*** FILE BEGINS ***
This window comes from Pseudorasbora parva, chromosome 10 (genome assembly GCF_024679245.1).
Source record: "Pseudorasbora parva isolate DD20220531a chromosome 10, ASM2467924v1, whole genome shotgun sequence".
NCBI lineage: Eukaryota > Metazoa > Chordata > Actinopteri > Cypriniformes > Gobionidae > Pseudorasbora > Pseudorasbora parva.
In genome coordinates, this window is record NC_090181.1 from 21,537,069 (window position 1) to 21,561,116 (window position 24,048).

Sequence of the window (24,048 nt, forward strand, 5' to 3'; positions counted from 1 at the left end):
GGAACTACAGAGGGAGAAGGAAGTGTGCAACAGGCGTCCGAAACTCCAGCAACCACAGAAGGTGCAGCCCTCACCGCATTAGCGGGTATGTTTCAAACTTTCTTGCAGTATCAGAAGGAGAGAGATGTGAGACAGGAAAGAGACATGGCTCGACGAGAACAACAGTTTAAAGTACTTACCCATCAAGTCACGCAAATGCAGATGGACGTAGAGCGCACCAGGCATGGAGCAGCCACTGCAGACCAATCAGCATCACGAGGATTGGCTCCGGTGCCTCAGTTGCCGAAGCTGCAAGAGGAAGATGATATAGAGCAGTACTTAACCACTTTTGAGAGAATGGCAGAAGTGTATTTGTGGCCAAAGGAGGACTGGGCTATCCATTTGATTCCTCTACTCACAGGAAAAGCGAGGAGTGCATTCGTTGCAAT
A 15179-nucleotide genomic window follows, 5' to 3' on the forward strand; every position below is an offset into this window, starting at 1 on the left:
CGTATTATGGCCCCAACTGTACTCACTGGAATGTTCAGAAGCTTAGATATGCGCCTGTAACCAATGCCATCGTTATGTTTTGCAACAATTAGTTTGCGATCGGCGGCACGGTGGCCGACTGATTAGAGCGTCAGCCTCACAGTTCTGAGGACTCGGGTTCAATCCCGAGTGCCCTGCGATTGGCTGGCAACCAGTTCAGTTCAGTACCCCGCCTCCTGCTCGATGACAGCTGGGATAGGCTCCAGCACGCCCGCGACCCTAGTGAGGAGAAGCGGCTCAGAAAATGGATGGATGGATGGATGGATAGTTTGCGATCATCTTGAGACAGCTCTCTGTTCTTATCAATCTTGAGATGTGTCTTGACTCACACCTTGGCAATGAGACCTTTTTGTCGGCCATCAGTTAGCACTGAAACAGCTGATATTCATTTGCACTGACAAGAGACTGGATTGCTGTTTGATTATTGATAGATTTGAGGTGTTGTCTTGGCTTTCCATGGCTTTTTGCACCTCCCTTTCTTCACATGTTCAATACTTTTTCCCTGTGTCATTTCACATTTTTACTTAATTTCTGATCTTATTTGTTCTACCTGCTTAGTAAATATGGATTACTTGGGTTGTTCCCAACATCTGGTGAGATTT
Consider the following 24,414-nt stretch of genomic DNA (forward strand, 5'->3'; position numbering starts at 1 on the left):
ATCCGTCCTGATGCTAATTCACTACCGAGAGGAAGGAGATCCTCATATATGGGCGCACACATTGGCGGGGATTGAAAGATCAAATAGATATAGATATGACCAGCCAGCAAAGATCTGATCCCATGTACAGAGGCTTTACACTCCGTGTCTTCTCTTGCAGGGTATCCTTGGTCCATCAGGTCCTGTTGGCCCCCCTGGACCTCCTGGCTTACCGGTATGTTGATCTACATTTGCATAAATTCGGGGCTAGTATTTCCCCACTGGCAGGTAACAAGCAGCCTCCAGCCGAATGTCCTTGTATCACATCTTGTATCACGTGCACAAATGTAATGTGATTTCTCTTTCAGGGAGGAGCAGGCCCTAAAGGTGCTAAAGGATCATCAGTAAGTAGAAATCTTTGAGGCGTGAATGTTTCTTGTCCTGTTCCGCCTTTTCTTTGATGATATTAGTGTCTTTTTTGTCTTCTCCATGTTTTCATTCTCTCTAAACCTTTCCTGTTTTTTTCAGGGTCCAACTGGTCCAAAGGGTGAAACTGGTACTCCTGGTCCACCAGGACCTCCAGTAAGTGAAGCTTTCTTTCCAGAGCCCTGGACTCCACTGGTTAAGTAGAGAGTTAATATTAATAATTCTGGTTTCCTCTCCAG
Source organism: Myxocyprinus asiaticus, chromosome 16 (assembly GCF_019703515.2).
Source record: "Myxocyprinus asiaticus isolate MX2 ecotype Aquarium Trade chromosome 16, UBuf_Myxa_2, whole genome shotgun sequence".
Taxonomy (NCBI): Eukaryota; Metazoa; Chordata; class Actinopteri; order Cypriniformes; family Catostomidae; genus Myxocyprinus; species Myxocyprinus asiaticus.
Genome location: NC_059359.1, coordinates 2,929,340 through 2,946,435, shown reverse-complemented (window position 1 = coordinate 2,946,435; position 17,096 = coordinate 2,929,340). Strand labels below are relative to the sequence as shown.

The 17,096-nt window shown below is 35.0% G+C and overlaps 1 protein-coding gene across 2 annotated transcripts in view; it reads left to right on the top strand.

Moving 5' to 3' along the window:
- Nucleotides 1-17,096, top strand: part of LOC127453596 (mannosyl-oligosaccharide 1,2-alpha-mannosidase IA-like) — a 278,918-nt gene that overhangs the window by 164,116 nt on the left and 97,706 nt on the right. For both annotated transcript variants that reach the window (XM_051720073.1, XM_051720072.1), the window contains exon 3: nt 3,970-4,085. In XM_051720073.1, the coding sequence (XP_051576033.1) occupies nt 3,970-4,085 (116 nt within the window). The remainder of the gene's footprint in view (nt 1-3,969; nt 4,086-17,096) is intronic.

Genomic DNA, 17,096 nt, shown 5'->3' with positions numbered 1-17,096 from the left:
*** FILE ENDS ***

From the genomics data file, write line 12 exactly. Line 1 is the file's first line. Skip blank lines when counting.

Source record: "Myxocyprinus asiaticus isolate MX2 ecotype Aquarium Trade chromosome 16, UBuf_Myxa_2, whole genome shotgun sequence".